Trojan horse

When the Greek army had lain siege to Troy for ten years without success, Odysseus devised a stratagem to take the city from within. The Greeks pretended to give up and withdrew, leaving behind on the beach a large hollow wooden horse. Inside however, Greek soldiers were hidden, and the Greek fleet dropped anchor at the island of Tenedos.

The spy Sinon, a Greek who pretended to have fled in order to prevent being executed, convinced the Trojans to accept the gift, saying it was a gift to their patron goddess Athena. The Trojans dragged it into their city, ignoring the warnings of both Cassandra and the seer Laocoon. The following night, when the unsuspecting Trojans were celebrating their victory, the Greek soldiers emerged from the horse and opened the city gates, allowing the Greek army to finally take the city.

The Trojan horse was constructed by Epeius. Some of the soldiers who hid inside were Acamas, Neoptolemus, and Thessandrus.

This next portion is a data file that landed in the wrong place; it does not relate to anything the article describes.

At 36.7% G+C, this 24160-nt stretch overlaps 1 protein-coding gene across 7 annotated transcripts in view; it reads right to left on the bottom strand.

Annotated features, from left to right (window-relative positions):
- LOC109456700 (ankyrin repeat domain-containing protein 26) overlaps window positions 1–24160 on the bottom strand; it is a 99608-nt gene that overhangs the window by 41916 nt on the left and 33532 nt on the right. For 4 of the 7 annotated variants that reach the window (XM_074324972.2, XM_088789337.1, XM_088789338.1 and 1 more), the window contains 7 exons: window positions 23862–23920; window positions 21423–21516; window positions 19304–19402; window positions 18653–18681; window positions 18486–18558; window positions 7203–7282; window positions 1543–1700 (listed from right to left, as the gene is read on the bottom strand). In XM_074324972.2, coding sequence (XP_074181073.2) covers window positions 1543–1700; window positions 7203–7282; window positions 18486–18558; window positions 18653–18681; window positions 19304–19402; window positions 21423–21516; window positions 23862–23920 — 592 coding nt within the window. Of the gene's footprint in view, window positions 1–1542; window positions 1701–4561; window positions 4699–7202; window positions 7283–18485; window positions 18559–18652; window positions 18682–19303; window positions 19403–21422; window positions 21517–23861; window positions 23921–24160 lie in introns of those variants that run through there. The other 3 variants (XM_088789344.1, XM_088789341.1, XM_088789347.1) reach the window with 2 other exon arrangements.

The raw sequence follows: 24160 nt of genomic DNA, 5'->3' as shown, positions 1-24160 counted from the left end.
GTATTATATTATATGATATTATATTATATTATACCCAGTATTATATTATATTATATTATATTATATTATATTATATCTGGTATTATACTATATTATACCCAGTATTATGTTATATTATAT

On various Greek vases the wooden horse is depicted, such as on a Corinthian aryballos (ca. 560 BCE; Paris): soldiers appear on and around the horse, which is at the center of a fierce battle. The scene were the horse is dragged toward Troy's walls is found on a Pompeian fresco at the Museo Nazionale in Naples: in the background are Troy's walls and towers. A group of civilians is pulling the ropes attached to horse while in the background a group of soldiers watches on.



  • Aken, Dr. A.R.A. van. (1961). Elseviers Mythologische Encyclopedie. Amsterdam: Elsevier.
  • Virgil. Aeneid ii, 13 ff., 234 ff.